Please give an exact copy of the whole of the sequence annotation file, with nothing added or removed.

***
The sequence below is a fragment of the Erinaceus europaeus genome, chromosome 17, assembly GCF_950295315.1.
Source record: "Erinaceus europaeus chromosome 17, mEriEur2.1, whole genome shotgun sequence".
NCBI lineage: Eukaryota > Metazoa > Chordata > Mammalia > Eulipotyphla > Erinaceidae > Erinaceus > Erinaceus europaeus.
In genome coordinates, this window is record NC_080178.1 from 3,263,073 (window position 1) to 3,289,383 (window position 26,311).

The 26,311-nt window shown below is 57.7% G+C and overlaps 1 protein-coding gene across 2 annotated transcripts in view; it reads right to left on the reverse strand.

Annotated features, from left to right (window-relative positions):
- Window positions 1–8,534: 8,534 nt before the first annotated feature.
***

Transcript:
The sequence below is a fragment of the Erinaceus europaeus genome, chromosome 17, assembly GCF_950295315.1.
Source record: "Erinaceus europaeus chromosome 17, mEriEur2.1, whole genome shotgun sequence".
NCBI lineage: Eukaryota > Metazoa > Chordata > Mammalia > Eulipotyphla > Erinaceidae > Erinaceus > Erinaceus europaeus.
In genome coordinates, this window is record NC_080178.1 from 3,263,073 (window position 1) to 3,289,383 (window position 26,311).

The 26,311-nt window shown below is 57.7% G+C and overlaps 1 protein-coding gene across 2 annotated transcripts in view; it reads right to left on the reverse strand.

Annotated features, from left to right (window-relative positions):
- Window positions 1–8,534: 8,534 nt before the first annotated feature.